To be clear, this isn’t meant to be a “woe is me” complaint coming from a veterinarian. I love what I do for a living and I wouldn’t trade this profession for the world. Providing compassionate care to animals and pet parents isn’t just a job, it’s a vocation. Becoming a veterinarian represents a commitment to putting the welfare of animals ahead of the pursuit of personal financial gain. Still, just like veterinary hospitals I also have basic expenses like rent, food, and utilities so working for free isn’t an option. Ensuring that your pet has a well-trained doctor to care for them requires vets to have sacrificed nearly a decade of their working years and taken on a large amount of educational debt. That debt means that veterinarians cannot afford to work for less pay than the sum of their student loan payments and basic expenses. We don't want cost to be an obstacle for your pet to get medical care, but veterinarians simply don't have the option not to be paid for their time and work (and by extension, the cost of their training that enables them to do their job).
The financial situation is even worse for veterinary support staff. Despite doing skilled work comparable to nurses and medical clerical staff, most veterinary support staff get paid in the range of $10-20 per hour. Their work is exhausting, sometimes dangerous, often thankless, and they do not get paid even a fraction of their worth. To all of the veterinary technicians, assistants, client care representatives, and all other veterinary support staff from this veterinarian whose butt has been saved many times by the amazing safety net behind me: thank you for what you do.
The real answer is in the cost of the care itself:
So if the vets and their businesses aren’t getting rich, where is all of the money going? The answer is that modern healthcare is fundamentally expensive, both for people and pets. Vets and veterinary practice owners simply don’t have the power to make something that is expensive to provide into something that isn’t expensive to receive.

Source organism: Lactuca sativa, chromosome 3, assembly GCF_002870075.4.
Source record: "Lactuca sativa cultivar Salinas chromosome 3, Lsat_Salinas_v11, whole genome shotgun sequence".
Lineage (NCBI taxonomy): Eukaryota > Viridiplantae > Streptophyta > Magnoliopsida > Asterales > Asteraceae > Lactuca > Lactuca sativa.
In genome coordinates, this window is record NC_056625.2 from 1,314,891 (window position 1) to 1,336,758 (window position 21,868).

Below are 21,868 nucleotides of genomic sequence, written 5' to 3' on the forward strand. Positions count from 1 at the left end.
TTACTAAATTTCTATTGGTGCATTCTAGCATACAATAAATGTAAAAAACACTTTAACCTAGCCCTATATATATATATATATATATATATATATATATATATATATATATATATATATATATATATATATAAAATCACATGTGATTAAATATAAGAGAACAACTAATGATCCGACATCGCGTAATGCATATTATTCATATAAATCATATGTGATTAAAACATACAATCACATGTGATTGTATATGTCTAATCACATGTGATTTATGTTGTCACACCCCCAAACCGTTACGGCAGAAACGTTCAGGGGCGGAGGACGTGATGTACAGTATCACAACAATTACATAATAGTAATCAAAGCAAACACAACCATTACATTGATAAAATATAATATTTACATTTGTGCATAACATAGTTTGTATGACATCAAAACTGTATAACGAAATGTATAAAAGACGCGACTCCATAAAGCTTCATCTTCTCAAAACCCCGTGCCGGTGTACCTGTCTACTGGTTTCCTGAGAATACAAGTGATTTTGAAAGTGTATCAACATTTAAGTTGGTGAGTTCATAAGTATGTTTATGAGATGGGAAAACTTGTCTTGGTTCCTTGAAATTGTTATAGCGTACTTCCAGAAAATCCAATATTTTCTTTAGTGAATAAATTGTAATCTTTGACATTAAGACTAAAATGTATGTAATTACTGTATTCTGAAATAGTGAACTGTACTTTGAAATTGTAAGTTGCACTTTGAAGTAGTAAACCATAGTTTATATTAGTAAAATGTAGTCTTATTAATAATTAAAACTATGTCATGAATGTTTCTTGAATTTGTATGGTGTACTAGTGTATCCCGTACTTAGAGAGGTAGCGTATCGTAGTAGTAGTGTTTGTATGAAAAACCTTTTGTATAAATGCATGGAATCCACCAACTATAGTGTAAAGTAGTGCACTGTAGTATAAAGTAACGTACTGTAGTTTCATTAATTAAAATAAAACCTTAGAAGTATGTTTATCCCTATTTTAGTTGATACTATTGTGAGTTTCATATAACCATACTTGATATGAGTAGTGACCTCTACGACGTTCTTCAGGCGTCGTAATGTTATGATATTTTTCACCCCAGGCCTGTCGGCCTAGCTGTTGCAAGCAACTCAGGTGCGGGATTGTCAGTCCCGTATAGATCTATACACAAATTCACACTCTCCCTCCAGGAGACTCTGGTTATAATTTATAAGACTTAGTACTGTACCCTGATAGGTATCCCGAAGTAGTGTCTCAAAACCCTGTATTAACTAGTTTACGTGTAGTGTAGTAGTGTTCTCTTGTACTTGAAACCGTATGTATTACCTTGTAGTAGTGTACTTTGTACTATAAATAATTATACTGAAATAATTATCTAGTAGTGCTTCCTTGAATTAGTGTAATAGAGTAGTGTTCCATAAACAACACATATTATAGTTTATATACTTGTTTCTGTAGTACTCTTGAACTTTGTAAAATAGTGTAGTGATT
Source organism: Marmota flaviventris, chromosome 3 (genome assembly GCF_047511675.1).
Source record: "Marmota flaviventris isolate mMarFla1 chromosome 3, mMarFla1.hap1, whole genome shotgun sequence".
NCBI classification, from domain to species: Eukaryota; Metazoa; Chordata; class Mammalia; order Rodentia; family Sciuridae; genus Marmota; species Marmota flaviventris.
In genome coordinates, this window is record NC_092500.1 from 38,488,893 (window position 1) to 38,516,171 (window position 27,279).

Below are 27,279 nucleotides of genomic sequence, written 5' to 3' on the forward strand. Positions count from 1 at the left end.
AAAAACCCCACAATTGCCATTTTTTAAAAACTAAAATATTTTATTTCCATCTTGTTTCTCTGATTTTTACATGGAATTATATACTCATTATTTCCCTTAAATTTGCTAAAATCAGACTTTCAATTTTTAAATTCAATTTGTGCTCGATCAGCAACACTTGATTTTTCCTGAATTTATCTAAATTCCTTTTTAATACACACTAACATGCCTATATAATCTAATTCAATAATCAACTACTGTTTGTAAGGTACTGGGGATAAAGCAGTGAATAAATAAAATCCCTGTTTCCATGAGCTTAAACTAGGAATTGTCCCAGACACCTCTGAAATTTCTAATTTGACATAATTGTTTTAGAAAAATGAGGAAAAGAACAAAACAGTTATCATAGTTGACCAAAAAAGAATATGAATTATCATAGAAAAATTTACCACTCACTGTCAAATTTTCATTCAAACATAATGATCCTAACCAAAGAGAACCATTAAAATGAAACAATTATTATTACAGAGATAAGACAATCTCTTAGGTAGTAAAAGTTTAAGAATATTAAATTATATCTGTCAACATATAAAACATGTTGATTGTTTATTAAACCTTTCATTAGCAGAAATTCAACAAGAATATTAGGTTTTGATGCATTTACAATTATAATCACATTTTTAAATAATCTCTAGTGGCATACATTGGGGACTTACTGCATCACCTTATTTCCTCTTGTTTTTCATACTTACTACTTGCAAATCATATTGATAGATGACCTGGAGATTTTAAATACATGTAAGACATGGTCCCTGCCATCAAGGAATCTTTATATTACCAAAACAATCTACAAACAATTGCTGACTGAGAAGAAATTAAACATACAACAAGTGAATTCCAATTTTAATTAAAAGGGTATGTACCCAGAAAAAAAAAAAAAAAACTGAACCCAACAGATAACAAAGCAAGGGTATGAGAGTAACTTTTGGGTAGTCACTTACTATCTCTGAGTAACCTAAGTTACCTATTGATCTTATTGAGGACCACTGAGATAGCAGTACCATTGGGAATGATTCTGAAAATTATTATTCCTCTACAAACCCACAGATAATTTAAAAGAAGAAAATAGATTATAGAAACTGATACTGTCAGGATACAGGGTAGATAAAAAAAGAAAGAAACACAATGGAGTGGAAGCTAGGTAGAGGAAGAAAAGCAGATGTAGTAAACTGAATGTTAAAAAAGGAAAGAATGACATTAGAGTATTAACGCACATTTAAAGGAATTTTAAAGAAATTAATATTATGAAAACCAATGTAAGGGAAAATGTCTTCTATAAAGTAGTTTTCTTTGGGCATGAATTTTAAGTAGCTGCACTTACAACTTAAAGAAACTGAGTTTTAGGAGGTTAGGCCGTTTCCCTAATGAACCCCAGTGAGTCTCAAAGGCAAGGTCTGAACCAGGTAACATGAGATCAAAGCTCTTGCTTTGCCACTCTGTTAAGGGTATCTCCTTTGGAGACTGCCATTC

Modern healthcare has grown more expensive over time, but the quality of healthcare has grown with it. The days of “give him antibiotic and steroid injections and if he doesn’t get better then it was his time” are fading and increasingly being replaced by vets equipped with better science, better tools, and (most importantly) better outcomes. Hunches, blind treatment, and guesswork have been replaced by evidence based medicine, a systematic approach to medical practice where diseases are diagnosed and then treated with specific, targeted treatment that is supported by scientific evidence. Antibiotics, steroids, and euthanasia solution (“three bottle medicine”) are inexpensive compared to diagnostic tests and modern treatments, but usually fail to live up to the expectations of the modern pet parent. When you bring your sick pet to the vet the expectation is that they’re going to be able to figure out what is wrong with them and make them better, just as you would expect from a visit to your own physician. Veterinarians have better tools than ever to achieve those goals, but they come with a cost. A digital x-ray unit can cost upwards of $100,000. A portable ultrasound unit can run upwards of $50,000. Keeping the pharmacy and treatment rooms stocked with medications that have to be discarded and replaced if they are not used up before expiration is a constant drain. The list of expensive equipment (in-house blood analysis, anesthesia machines, anesthetic monitoring equipment, dentistry equipment, surgical tools, etc.), medications, and upkeep seems endless to a veterinary practice owner. Not only do all of these tools of modern medicine have up-front cost, but they cost money to maintain and eventually replace when they become worn out or obsolete. No matter how much veterinarians want to make veterinary healthcare affordable, nearly all of the cost of providing modern medical care exists outside of our control.